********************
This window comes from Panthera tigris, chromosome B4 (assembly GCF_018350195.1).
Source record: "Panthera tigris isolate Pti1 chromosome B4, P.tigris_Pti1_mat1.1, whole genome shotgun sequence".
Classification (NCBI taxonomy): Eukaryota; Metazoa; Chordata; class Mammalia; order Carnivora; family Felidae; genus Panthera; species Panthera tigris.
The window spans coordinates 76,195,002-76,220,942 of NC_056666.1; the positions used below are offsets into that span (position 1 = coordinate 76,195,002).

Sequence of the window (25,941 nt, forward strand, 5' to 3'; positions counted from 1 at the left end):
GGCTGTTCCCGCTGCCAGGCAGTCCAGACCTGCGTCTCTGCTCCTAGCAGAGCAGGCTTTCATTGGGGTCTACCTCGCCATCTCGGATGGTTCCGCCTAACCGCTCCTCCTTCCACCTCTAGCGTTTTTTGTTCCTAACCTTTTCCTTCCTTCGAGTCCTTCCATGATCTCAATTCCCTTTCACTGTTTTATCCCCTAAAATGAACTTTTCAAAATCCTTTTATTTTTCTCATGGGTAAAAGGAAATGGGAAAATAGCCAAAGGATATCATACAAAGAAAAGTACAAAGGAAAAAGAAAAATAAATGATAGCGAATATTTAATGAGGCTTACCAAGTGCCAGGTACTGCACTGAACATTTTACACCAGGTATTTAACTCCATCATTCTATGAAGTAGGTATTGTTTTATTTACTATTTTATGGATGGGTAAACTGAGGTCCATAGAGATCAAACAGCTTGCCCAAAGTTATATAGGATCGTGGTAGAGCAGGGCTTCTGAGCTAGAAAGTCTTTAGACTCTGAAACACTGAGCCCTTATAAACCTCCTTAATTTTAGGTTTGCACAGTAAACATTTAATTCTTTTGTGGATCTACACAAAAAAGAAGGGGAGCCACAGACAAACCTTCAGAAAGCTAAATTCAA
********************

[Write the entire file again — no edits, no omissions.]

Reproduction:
This window comes from Panthera tigris, chromosome B4 (assembly GCF_018350195.1).
Source record: "Panthera tigris isolate Pti1 chromosome B4, P.tigris_Pti1_mat1.1, whole genome shotgun sequence".
Classification (NCBI taxonomy): Eukaryota; Metazoa; Chordata; class Mammalia; order Carnivora; family Felidae; genus Panthera; species Panthera tigris.
The window spans coordinates 76,195,002-76,220,942 of NC_056666.1; the positions used below are offsets into that span (position 1 = coordinate 76,195,002).

Sequence of the window (25,941 nt, forward strand, 5' to 3'; positions counted from 1 at the left end):
GGCTGTTCCCGCTGCCAGGCAGTCCAGACCTGCGTCTCTGCTCCTAGCAGAGCAGGCTTTCATTGGGGTCTACCTCGCCATCTCGGATGGTTCCGCCTAACCGCTCCTCCTTCCACCTCTAGCGTTTTTTGTTCCTAACCTTTTCCTTCCTTCGAGTCCTTCCATGATCTCAATTCCCTTTCACTGTTTTATCCCCTAAAATGAACTTTTCAAAATCCTTTTATTTTTCTCATGGGTAAAAGGAAATGGGAAAATAGCCAAAGGATATCATACAAAGAAAAGTACAAAGGAAAAAGAAAAATAAATGATAGCGAATATTTAATGAGGCTTACCAAGTGCCAGGTACTGCACTGAACATTTTACACCAGGTATTTAACTCCATCATTCTATGAAGTAGGTATTGTTTTATTTACTATTTTATGGATGGGTAAACTGAGGTCCATAGAGATCAAACAGCTTGCCCAAAGTTATATAGGATCGTGGTAGAGCAGGGCTTCTGAGCTAGAAAGTCTTTAGACTCTGAAACACTGAGCCCTTATAAACCTCCTTAATTTTAGGTTTGCACAGTAAACATTTAATTCTTTTGTGGATCTACACAAAAAAGAAGGGGAGCCACAGACAAACCTTCAGAAAGCTAAATTCAA